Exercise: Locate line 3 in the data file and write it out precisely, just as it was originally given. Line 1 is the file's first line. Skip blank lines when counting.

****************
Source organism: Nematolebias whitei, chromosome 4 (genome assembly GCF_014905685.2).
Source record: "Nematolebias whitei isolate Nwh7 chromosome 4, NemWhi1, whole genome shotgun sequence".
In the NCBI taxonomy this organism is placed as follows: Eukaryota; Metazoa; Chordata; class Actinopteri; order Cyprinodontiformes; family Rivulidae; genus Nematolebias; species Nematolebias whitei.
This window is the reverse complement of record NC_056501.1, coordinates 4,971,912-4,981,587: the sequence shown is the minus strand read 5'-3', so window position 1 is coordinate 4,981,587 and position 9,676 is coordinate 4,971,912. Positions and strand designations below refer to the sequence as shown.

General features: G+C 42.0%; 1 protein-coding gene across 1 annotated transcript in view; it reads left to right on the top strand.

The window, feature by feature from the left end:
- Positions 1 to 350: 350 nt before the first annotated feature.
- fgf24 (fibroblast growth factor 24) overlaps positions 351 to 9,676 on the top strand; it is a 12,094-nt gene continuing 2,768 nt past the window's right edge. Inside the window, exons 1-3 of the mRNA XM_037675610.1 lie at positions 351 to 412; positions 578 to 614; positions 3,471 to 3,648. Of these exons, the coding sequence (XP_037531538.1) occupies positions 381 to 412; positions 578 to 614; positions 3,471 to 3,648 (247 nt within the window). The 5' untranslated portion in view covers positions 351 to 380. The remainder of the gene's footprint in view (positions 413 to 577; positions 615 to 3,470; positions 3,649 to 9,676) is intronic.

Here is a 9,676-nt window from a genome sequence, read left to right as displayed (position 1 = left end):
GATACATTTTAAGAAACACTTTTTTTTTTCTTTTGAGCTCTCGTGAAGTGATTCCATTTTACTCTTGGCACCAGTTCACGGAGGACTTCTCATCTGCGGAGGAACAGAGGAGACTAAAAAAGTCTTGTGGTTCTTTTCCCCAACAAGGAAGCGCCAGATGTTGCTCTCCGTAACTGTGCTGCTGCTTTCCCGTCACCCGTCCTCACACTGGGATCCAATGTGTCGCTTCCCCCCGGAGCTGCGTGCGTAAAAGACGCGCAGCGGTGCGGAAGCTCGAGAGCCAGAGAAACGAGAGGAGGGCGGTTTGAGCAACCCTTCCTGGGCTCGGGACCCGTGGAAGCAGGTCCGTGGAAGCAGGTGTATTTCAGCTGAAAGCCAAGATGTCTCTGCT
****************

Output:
In the NCBI taxonomy this organism is placed as follows: Eukaryota; Metazoa; Chordata; class Actinopteri; order Cyprinodontiformes; family Rivulidae; genus Nematolebias; species Nematolebias whitei.